On November 29, 19.61, the Mercury-Atlas 5 launch at Cape Canaveral carried chimpanzee Enos into orbit for a scheduled three-orbit mission. Because he attitude-control system malfunctioned, retrororockets were fired on the second orbit. The Mercury spacecraft was recovered 1 hour 25 minutes after the water landing, and Enos was recovered in seemingly excellent condition except that the extreme heat had obviously plagued him.3
During the postflight medical examination of Enos, there was to be considerable concern over the variations in cardiac rhythm which had been recorded by the instruments developed for this flight. The critical question posed was whether plans should proceed for the first manned orbital flight. Yet on the date of Enosí flight. President Kennedy had announced that Lt. Col. John Glenn would be the prime astronaut for the first manned orbital mission to take place shortly, with Lt. M. Scott Carpenter as backup. Capt. Donald Slayton would be the prime astronaut for the second manned orbital mission with Lt. Comdr. Walter Shirra as backup.4
During the following days, however, it appeared that this announcement might have been premature in the light of medical findings of the Enos flight. The tension of those days has been described unofficially to the author. It must have been a period of uncertainty as to the proper course of action to take, for the first manned orbital flight was scheduled for December 1961.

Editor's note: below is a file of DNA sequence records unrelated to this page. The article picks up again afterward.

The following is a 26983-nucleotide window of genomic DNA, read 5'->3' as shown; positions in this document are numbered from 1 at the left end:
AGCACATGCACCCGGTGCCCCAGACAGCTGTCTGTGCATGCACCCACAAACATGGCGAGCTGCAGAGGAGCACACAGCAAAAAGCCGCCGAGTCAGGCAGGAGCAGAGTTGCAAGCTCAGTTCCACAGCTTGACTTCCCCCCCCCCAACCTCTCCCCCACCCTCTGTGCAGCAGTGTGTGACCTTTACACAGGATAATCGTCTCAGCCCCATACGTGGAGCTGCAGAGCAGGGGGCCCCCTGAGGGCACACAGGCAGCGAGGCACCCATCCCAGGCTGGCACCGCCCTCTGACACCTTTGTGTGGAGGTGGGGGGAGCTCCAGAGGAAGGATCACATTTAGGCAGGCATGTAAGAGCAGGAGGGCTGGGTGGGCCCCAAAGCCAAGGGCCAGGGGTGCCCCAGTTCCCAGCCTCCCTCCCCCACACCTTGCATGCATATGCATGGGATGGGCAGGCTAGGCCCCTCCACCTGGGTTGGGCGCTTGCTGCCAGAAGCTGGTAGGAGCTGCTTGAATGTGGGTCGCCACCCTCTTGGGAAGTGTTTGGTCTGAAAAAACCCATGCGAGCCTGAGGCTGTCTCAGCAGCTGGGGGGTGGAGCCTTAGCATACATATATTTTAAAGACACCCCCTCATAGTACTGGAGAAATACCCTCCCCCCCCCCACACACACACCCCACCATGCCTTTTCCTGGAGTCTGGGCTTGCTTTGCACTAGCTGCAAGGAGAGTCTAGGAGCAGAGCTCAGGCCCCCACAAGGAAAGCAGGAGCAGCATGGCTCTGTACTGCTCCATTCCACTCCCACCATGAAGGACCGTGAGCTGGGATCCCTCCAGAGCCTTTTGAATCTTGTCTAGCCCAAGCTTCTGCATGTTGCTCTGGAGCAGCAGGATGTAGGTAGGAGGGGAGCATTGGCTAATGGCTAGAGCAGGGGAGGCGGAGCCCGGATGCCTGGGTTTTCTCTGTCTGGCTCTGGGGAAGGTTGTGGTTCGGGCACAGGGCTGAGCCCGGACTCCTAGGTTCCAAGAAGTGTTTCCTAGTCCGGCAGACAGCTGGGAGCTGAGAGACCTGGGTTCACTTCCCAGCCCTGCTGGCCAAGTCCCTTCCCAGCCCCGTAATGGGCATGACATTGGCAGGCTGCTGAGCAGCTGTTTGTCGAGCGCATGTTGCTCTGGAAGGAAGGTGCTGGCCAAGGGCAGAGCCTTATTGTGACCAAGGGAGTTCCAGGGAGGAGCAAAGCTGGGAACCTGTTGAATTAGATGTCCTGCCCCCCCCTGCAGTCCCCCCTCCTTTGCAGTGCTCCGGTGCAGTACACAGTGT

Fortunately this potential medical crisis did not become full blown. Eminent cardiologists were asked to review the records and biological data obtained during the orbital flight of Enos, to determine the reason for the arrhythmia, if possible, and to separate it from the influences exerted by weightlessness in space flight. It was found that the difficulty lay with the instrumentation, and that the data were therefore invalid. Accordingly, it was recommended that the manned orbital flight proceed as scheduled.5
3. L. E. Stringly, "Countdown and Procedures for Project Mercury. Atlas-5 Flight (Chimpanzee Subject); Final Technical Documentary Report." Aeromedical Res. Lab. Tech. Documentary Rep. 62-17, Holloman AFB, 1962.
4. Aeronautical and Astronautical Events of 1961, Report of the National Aeronautics and Space Administration to the Committee on Science and Astronautics, U.S. House of Representatives, 87th Congress, 2d sess., June 7, 1962, p. 68.
5. Based on classified documents and off-the-record
discussions by the author.